Energy efficient appliances, state of the art insulation materials and economical heating sources comprise the main trends of environmental sound practices that people are familiar with nowadays. A significant number of socially responsible blogs routinely advocate them, and it’s overall a good thing. However, a topic that comes up when discussing energy preservation is water, and it’s unfortunate that so few of us remember that a direct correlation between water and energy exists.
Plenty, to be honest! For starters, limiting your household’s water consumption translates into saving the energy required to filter, decontaminate and purify. The supply of freshwater flowing through the faucets in your house bypasses the municipal filtration and purification system, which comprises of heavy duty submersible pumps and other machinery, all requiring power.
Second of all, water is directly involved in the production of energy, and not only via hydroelectric plants. Evaporation in thermoelectric plans consumes plenty of it as well. Conservative estimates indicate that in excess of 2 gallons are required to produce 1 kWh. Then you have hydraulic fracturing and rigs that rely heavily on water for the extraction of natural gas and petrol from the ground, sometimes in areas where supply is scarce.
Finally, and this one should be pretty obvious, heating the water necessitates power, which is furnished by either electrical or gas based boiler systems. Few are comfortable with taking cold showers, particularly in the winter months. When the mercury drops, the energy demand goes up considerably. In the light of these facts, you can easily understand why energy efficiency is dependent on your water consumption, at least at a macroscopic scale. So, how can you help?
The simplest way to maintain your consumption within reasonable levels is to install water-using furnishings designed for efficiency. Let’s find out some of the most popular ones.
• Low flow showers
When you’re shopping for a low flow showerhead, search for the EPA WaterSense seal of approval. This certification is overall a good indicator that the showerhead adheres to the 1.75 GPM standard, as opposed to the federally imposed limit of 2.5 GPM. However, you can also check out 1.5 and even 1.0 GPM models; they generally deliver more than enough pressure and won’t negatively impact your showering experience. Remember, a lower showerhead flow also helps you save energy by reducing the amount necessary for heating up that water.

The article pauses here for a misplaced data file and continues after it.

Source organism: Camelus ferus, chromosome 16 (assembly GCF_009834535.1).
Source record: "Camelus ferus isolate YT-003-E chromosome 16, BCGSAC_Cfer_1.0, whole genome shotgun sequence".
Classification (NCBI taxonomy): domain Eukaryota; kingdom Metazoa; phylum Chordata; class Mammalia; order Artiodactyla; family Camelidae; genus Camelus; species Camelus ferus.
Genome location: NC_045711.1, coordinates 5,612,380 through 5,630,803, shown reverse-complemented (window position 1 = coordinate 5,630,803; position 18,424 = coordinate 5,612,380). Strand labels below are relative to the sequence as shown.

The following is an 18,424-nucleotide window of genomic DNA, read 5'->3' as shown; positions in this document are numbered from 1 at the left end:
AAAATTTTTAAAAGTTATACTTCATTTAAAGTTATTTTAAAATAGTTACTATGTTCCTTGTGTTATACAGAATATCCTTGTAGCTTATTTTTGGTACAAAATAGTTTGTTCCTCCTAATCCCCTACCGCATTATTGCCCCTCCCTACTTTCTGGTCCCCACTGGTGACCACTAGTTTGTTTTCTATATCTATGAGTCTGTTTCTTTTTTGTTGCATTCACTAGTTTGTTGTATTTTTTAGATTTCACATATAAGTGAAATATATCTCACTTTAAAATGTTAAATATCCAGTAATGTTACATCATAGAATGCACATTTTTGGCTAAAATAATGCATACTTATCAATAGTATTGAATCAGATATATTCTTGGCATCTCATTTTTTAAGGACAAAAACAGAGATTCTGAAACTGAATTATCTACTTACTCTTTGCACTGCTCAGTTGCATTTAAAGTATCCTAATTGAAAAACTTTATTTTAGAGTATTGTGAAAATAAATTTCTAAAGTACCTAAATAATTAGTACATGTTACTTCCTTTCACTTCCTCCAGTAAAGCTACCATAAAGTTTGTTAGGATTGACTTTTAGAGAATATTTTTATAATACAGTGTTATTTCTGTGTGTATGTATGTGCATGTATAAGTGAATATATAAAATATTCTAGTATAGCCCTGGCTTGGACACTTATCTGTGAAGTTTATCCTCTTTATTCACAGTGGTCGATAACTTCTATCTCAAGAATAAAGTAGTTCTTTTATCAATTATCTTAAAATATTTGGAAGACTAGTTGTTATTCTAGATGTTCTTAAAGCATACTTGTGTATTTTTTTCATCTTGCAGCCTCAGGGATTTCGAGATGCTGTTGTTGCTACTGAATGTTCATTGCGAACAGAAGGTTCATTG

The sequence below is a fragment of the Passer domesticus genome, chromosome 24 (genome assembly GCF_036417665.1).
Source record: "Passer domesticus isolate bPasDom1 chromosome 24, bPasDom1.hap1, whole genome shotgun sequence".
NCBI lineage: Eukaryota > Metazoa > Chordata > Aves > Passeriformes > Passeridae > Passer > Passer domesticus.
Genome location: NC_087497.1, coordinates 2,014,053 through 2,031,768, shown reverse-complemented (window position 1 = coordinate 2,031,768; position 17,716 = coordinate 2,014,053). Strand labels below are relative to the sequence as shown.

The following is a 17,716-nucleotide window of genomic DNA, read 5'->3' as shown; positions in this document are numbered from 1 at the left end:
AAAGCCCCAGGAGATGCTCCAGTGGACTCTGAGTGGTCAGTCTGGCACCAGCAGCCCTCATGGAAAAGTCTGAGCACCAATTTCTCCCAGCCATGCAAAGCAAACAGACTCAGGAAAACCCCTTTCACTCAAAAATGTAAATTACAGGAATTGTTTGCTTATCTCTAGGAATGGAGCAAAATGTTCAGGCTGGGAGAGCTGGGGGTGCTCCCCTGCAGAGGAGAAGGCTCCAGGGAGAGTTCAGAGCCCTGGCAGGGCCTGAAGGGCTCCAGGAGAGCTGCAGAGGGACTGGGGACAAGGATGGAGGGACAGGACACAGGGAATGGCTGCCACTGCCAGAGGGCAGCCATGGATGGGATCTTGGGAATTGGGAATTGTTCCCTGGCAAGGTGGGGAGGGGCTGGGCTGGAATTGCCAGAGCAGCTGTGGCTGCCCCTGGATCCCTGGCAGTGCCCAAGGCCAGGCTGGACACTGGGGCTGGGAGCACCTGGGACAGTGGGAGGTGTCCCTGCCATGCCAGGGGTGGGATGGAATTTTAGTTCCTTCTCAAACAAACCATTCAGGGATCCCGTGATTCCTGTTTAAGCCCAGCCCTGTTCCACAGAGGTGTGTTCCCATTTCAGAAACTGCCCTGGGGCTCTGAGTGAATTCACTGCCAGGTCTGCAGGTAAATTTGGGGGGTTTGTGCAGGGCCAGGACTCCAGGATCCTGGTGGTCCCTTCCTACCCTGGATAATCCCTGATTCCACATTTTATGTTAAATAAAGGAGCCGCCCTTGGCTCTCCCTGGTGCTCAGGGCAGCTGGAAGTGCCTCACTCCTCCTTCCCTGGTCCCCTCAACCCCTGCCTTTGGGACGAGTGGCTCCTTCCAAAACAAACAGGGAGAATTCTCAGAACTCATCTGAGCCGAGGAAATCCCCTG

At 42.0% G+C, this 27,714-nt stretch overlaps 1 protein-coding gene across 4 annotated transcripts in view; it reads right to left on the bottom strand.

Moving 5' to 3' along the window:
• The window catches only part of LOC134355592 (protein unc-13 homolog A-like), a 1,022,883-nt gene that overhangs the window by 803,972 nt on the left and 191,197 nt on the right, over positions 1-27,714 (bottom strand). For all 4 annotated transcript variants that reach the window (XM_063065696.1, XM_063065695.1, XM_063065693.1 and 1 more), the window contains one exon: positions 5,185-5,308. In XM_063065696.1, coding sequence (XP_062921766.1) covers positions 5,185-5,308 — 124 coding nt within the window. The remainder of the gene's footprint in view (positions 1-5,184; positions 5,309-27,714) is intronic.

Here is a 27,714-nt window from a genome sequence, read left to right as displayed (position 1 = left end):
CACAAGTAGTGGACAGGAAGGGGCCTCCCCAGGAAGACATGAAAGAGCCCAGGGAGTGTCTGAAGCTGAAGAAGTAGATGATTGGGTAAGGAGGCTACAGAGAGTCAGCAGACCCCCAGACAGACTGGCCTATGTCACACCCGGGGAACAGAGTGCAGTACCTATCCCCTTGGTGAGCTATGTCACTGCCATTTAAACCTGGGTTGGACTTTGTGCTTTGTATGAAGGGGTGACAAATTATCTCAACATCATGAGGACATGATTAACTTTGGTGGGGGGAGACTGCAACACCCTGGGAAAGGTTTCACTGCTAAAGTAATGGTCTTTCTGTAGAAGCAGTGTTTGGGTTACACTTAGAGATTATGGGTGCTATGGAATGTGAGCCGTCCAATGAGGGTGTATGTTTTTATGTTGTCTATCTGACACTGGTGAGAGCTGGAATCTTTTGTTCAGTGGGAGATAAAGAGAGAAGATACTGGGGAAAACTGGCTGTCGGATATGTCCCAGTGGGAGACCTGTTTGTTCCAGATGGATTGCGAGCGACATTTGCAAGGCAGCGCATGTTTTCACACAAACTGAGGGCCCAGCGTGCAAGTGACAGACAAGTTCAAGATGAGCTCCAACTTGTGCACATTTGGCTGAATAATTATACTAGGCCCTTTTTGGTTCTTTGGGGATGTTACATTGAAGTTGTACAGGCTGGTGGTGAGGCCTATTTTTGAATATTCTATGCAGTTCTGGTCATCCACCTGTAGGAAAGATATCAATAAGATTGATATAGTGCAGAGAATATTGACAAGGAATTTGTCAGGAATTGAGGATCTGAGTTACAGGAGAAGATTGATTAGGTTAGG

• Low flow faucets
The EPA WaterSense certification also applies to faucets. A 1.5 GPM faucet provides plenty of water pressure, particularly since most people rarely turn it on at full capacity. It’s worth noting that plumbing industry trends are pointing towards the 1.5 GPM becoming the universal standard, in spite of the 2.2 GPM still constituting the federally imposed limit. In case you don’t feel like replacing all the faucets in your home, installing screwed-in aerators will transform any standard one into a considerably more water efficient version.
• Low flow toilets
When they were first introduced on the market, the primitive technology behind low flow toilets was incapable of flushing down solid waste efficiently from the first two, even three tries and used to clog easily. They required flushing several times and, as a result, ended up wasting more water than normal versions. Naturally, most were turned off by this setback at the time, but on the upside, low flow toilets have come a long way since the early days. A quality 1.28 GPF model is currently able to perform similarly to a standard toilet, but without the high water consumption.
• Efficient dishwasher
Invest in a dishwasher with a higher Energy-Star rating that is capable of cleaning a full load with less than 2.9 GPM to minimize the water footprint. Remember that in excess of the 90% of energy consumed by this appliance goes towards water heating, which in turn means that lowering the water consumption directly influences the energy savings. Furthermore, skipping the heat-dry cycle can also decrease the power usage.
• Efficient washing machine
The Energy-Star rating constitutes the safest way to determine the energy and water efficiency of a washing machine as well. You could employ a few more tricks to reduce the water and energy waste by setting cold-washing cycles for clothing that doesn’t have major stains and letting the laundry air dry naturally.
• Foot-operated kitchen faucets
These ingenious fixtures require keeping a plate pressed down with your foot to supply water and will stop immediately when the trigger is disengaged. They’re great for stopping the flow automatically when you’re washing dishes manually, for instance. You are no longer required to turn the faucet on and off every time you wipe a plate or apply dishwasher soap and, let’s face it, most of us just leave the water running continuously.
The increasing scarcity of the freshwater in conjunction with the increasing demand in the energy production industry should be a cue for both households and production facilities to rethink the way we manage consumption.